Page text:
Night Time is the Hardest

Since my young Marine deployed to the Middle East a few months ago, I’ve worked especially hard to stay busy. I fill my days with activity, most of it worthy, or at least pleasurable to me. A typical week is filled with meetings, political events, dance lessons, committee meetings, dance classes, doctor’s appointments, political rallies, and dance parties.

When I get home, I work. I write a lot of stuff that I won’t show anyone yet. I set up or plan more meetings. I practice dancing. I do a huge amount of research every day. And I’m in the process of figuring out a way to get paid for some of this. I spend hours researching and writing.

But then it gets late. And my eyes get tired of staring at the computer screen. And the only stuff on TV is stupid or boring. And my back hurts from sitting too long. That’s when I realize how tired I am.

So I shut down the computer after finding some place to end where I can pick it up easily tomorrow. I turn off the television, and stand up to stretch.

That’s when it happens.

I start to think.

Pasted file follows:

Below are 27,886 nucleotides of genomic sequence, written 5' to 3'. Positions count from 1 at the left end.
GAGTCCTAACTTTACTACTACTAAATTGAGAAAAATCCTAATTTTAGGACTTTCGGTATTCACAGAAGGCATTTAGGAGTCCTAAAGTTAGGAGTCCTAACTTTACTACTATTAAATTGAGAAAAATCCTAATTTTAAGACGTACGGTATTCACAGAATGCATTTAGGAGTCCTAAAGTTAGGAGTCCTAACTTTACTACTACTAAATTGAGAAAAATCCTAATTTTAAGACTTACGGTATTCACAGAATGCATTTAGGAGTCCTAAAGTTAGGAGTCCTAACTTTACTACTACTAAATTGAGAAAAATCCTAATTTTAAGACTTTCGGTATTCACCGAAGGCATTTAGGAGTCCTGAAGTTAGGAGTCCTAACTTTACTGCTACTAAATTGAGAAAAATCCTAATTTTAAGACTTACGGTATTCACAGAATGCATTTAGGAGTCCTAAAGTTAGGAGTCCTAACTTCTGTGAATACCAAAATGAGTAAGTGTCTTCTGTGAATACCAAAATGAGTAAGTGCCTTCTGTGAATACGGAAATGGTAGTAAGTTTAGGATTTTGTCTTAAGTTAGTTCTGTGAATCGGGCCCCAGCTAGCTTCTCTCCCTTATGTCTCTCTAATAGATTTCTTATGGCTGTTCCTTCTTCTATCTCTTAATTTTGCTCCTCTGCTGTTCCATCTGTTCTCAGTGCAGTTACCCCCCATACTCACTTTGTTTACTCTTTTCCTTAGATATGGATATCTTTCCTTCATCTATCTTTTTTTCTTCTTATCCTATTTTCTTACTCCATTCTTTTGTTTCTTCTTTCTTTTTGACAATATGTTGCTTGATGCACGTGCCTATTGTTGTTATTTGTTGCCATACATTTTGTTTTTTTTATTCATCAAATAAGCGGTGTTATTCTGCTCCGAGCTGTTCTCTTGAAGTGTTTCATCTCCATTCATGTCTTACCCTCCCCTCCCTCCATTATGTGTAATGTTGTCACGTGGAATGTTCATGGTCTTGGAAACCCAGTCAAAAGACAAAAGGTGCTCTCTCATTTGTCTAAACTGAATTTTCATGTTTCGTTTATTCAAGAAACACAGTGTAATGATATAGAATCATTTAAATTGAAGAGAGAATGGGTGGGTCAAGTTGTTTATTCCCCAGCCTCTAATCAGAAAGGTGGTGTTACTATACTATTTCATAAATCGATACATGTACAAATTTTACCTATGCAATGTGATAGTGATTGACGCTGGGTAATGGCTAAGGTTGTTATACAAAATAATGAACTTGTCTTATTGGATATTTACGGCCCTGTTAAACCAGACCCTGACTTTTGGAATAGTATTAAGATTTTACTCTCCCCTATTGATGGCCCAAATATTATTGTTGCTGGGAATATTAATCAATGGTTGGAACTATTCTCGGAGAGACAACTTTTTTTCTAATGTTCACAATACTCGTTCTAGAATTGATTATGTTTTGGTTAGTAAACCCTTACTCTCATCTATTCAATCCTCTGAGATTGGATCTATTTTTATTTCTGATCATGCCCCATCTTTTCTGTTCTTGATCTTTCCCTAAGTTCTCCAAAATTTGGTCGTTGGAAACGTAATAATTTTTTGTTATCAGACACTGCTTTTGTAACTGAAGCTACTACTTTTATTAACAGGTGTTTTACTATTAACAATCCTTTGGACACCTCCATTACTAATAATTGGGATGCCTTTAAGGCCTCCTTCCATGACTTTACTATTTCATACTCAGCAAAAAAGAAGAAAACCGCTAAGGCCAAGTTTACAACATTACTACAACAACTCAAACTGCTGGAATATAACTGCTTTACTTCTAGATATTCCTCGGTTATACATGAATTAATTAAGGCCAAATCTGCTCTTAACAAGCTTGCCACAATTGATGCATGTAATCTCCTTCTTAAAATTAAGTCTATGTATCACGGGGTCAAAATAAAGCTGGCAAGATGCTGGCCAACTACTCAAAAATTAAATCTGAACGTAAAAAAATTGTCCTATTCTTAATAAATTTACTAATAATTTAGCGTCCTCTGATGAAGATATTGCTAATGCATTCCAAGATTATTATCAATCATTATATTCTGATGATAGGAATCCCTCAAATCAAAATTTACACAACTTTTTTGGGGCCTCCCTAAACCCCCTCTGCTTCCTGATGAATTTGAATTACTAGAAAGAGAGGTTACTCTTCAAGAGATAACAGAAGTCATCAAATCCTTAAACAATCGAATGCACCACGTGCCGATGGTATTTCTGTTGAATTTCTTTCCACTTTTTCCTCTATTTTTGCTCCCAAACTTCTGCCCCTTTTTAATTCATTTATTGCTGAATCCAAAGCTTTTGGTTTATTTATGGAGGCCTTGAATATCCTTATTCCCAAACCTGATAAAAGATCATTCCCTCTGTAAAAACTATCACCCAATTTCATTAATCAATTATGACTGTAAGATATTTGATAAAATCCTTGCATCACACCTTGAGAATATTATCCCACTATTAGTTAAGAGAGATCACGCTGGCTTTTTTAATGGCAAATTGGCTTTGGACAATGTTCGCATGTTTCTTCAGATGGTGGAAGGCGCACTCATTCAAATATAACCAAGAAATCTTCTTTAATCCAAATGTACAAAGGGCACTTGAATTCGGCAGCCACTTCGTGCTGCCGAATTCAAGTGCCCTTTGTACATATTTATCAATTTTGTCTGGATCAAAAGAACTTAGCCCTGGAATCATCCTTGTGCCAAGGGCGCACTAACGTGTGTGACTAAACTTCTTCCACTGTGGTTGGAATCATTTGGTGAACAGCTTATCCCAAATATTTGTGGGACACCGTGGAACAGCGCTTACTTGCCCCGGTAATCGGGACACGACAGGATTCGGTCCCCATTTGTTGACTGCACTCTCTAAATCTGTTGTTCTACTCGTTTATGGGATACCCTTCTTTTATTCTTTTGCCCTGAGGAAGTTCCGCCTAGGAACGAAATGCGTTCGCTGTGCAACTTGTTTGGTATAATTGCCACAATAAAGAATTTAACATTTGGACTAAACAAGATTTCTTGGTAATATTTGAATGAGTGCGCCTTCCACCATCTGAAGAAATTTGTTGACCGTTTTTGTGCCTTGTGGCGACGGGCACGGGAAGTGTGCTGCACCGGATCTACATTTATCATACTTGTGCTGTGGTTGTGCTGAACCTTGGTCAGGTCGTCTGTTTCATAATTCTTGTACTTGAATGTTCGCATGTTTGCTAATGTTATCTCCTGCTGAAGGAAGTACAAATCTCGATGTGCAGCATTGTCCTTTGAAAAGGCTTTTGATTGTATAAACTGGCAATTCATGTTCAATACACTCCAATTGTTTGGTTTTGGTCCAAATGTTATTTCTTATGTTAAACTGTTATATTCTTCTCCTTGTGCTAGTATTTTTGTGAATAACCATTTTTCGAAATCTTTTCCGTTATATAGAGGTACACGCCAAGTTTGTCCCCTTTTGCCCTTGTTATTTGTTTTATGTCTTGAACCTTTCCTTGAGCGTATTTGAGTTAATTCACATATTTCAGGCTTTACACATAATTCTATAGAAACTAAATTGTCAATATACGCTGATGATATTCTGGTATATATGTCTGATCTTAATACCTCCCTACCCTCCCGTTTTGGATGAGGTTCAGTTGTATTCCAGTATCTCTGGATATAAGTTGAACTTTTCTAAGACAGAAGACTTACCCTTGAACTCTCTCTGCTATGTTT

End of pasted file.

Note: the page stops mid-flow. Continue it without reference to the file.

No one said that being a MoM* was easy. I knew when my son joined the Marine Corps that there would be difficult days ahead. Having been born and raised in a military family, I knew the days would be long and hard. It’s just different when it is your dad who is gone and when it is your son who is gone. The years between the two experiences make a difference, too. I didn’t know as much when dad was in Southeast Asia. Sadly, I know way too much now about the Middle East.

So I think.

Some nights I go outside and pace my long driveway. I’ve learned that, if you look carefully enough, and long enough, you can see the occasional meteorite. You notice that stars actually come in a variety of colors – red, blue, white, orange. I look at the moon and watch it pass through each phase of the month. Because I live at approximately the same latitude as that in which my Marine is located, I imagine that the night sky looked the same that evening in both places, just several hours apart from each other. I wonder if he looked up at the moon and thought about home.

And when my sadness starts seeping from my eyes, I go back inside my quiet house. There is a difference between quiet and peaceful. This is the former; it’s just quiet. I wonder if I was right to turn off my computer – maybe I should work a while longer. But my tired eyes say no, so I head to my bedroom.

Lying in my bed is no different. I turn on the diffuser and fill my room with lavender in hopes of relaxing enough to sleep. I read something that will keep my focus, but not important enough to matter the next day if I don’t remember it. In desperation, I reach for my cell phone to play solitaire, or watch music videos – anything to make me stop thinking.

Night time is the hardest.

 

~Temerity Dowell

 

 

*Mom of a Marine

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